In the context of its regulating task, the ARN has close and varied interactions with national and foreign, governmental and non-governmental, organizations, as well as with international organizations. This interaction has the following objectives:
To promote the exchange of experiences and information and the participation in the development of the international recommendations to manage the matters related to radiological and nuclear safety, nuclear non proliferation, non proliferation guarantees and physical protection;
To establish and develop the technical cooperation in the cooperation agreements that may be executed;
To promote cooperation in order to improve efficacy and efficiency of the international safeguards system, through the participation of experts and the development of specific techniques in the country.
2.9. Human Resources Development
The training and coaching of young professionals and technicians is a permanent activity of CNEA. The Institution has more than forty years of experience in this area, and has an important scholarship system that supports the activity, involving two main types of scholarships: stimulus subsidies for academic instruction and improvement scholarships for “training on the job”, which constitute the “Learning by Doing Program”.
In the course of the years, this Program has been shown to be not only an educational tool, but also an efficient selection instrument, encouraging loyalty and commitment to nuclear activity.
The main guidance concepts of the development policy of acknowledgement and skills at CNEA involve a solid basic education, associated with an intense learning process, by means of the involvement in projects, acting under the guidance of experienced professionals and technicians.
For the development of intellectual capital and knowledge, there are several institutions and venues:
Three academic institutions: “Instituto Balseiro”, located at the CAB, “Instituto Sabato” located at the CAC and “Instituto Dan Beninson” at CAE, created in association with national universities, where physicists, nuclear, mechanical and material sciences engineers are trained, as well as specialists in reactors, radiochemistry, nuclear medicine and technological applications of nuclear energy. Recently, the Balseiro Institute was nominated “IAEA Collaboration Centre for the Development of Human Resources for Nuclear Technologies and their applications.”
Two training centers in the health areas: the FUESMEN and the Nuclear Diagnosis Center Foundation.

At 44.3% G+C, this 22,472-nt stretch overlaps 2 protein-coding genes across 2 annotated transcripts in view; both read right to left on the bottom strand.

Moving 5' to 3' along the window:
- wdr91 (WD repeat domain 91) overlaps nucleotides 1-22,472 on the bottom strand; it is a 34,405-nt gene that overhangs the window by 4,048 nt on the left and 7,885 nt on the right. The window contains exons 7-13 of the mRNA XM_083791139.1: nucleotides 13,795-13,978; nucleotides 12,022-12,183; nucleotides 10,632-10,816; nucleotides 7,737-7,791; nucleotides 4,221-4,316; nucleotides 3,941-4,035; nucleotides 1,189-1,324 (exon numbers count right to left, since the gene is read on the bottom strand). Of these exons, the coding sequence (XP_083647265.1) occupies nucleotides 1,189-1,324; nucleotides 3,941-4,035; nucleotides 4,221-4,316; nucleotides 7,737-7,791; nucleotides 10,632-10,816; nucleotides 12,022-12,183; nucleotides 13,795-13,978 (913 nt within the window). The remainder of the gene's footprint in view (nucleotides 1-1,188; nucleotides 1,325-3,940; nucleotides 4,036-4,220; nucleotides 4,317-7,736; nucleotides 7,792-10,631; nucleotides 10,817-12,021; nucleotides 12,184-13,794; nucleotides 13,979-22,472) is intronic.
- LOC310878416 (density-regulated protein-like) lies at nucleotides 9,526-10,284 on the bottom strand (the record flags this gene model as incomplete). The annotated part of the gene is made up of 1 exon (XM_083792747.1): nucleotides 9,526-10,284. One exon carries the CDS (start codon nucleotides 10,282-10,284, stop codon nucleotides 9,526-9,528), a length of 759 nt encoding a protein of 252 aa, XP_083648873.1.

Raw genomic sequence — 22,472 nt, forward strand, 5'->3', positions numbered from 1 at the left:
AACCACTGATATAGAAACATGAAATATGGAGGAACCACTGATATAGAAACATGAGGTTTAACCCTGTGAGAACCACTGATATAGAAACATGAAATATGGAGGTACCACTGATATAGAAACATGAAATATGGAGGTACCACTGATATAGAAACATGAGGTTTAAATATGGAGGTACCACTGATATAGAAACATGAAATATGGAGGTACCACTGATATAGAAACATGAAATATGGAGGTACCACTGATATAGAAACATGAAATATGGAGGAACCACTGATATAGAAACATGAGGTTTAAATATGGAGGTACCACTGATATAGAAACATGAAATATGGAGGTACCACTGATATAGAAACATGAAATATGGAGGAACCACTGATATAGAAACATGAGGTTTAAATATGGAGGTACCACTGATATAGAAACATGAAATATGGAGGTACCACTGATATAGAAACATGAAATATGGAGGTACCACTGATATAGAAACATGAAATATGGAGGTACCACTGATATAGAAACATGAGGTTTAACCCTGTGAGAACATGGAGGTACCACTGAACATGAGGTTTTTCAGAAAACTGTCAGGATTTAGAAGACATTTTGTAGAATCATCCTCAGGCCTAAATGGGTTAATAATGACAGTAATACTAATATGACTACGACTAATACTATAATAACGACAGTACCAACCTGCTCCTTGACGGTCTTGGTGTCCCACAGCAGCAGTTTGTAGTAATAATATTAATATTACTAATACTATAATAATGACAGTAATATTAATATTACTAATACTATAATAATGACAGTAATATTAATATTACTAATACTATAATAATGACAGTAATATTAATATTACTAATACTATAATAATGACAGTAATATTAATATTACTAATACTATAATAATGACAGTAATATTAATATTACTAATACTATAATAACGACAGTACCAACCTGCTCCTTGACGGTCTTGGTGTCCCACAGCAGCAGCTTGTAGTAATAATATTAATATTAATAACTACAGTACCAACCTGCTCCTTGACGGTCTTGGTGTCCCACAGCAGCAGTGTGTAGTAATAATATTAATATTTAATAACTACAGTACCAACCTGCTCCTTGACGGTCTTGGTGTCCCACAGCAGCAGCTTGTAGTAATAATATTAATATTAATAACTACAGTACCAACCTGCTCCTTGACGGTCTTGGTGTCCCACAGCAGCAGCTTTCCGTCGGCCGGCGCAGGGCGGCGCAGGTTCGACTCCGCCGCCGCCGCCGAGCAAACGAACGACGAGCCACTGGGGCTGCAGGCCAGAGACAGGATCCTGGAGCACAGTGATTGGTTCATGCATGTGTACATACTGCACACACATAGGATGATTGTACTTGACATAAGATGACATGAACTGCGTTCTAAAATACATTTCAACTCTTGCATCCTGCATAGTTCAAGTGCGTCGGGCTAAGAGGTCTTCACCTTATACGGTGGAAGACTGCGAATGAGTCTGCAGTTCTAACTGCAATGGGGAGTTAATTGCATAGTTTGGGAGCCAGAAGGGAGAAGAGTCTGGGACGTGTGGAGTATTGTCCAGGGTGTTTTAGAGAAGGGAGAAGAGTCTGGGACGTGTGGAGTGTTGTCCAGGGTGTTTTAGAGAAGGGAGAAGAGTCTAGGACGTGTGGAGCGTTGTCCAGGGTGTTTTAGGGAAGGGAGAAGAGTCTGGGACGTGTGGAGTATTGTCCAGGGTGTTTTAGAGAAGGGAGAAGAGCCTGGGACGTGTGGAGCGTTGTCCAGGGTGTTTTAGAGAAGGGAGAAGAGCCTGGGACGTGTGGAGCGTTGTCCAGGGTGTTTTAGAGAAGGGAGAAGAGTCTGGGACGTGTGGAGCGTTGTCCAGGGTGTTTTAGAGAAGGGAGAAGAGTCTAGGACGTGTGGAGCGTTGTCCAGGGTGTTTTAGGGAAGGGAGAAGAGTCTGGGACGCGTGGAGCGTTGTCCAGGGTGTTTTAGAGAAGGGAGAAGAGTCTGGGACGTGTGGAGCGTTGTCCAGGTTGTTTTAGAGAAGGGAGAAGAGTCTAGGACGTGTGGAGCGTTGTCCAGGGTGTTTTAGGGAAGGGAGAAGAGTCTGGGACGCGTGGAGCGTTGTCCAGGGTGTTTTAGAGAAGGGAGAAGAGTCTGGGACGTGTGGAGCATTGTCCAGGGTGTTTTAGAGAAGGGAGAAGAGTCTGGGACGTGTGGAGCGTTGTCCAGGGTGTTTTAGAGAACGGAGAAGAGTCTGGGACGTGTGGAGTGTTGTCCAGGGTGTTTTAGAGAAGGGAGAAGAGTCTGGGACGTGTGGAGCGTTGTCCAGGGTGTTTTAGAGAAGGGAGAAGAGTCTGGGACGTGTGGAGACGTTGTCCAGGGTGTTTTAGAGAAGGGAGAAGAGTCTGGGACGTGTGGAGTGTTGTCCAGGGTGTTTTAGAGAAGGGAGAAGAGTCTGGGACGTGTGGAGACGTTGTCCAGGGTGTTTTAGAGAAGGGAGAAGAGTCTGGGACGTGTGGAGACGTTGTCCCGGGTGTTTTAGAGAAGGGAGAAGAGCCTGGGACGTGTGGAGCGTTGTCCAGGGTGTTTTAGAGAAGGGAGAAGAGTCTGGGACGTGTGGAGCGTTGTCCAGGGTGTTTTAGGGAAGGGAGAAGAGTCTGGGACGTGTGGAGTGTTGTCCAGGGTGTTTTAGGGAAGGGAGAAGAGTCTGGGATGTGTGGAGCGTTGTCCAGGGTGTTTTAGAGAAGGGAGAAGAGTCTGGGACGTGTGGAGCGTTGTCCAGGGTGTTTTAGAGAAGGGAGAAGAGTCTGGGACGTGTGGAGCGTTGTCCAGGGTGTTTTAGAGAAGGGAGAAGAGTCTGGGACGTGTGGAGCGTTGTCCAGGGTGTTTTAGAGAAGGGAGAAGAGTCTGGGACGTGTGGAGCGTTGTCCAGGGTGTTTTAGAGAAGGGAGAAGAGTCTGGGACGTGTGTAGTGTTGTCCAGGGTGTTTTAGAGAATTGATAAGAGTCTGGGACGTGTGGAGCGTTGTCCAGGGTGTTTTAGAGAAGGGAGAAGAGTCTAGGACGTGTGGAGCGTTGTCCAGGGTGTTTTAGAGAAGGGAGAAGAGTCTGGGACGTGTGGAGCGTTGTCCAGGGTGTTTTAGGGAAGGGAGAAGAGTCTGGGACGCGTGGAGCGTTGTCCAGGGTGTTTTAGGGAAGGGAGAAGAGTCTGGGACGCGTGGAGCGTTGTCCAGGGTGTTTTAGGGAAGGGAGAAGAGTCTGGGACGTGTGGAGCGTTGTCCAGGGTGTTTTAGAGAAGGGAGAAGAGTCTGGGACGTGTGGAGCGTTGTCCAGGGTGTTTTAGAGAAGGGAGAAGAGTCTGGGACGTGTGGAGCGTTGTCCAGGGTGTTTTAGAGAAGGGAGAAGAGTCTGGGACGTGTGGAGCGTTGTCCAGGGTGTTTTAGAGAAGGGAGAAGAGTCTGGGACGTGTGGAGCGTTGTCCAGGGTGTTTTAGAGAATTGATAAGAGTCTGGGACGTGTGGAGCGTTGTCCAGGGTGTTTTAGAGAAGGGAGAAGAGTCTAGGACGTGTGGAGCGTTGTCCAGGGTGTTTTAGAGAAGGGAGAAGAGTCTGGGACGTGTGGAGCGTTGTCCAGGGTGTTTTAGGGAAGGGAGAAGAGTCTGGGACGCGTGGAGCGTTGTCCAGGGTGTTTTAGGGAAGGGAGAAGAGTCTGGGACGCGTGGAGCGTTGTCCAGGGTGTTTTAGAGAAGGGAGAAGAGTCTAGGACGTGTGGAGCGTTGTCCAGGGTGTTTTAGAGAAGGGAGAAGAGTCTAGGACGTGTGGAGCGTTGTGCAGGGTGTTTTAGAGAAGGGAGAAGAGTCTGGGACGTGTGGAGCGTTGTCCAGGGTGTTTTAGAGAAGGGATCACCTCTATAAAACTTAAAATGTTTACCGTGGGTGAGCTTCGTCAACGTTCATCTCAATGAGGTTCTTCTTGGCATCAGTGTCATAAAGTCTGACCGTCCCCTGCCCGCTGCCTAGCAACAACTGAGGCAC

Premises and laboratories, among them: research and production reactors, critical facilities, operation console simulators, warm cells, ultimate generation microscopes, particle accelerators.
Libraries and availability of books and periodical publications, and access to specialized electronic libraries.
These institutes and facilities provide education for professionals and technicians for the Argentine nuclear sector activities, offering training to CNEA, ARN and NA-SA, as well as educational services on specific issues for the Latin American region and for the world.
From time to time, according to their needs, NA-SA organizes specific training activities for new staff at different levels of responsibility and specialization, as well as complementary activities for permanent staff. This includes short courses for different operative and maintenance functions, specific training in partial scope simulators, and regular yearly education and re-training in the total scope simulators.
Due to the requirements associated with the termination and start-up of the CNA II NPP, NA-SA opened a welder school, specialized in nuclear quality, on the premises of the power plant.
At the same time, ARN maintains permanent control of the nuclear activities related to the training of the staff for the award of installation operation licenses, organizing and performing the examinations for the official candidates to obtain or renew licenses or specific authorizations. As a complement to these activities, ARN also offers a yearly teaching program at post graduate level in radiological protection and nuclear security areas.
SOURCE: NATIONAL ATOMIC ENERGY COMMISSION http://www.cnea.gov.ar/,
NUCLEAR REGULATORY AUTHORITY. http://www.arn.gov.ar/,
NA-SA NUCLEOELECTRICA ARGENTINA S.A. http://www.na-sa.com.ar/,
2.10. Stakeholder Communication
With the reactivation of nuclear activity in the country, the vital need to create communication strategies has arisen in order to offer society the necessary information on nuclear activity, underlining its permanent contribution to the well-being and development of the country.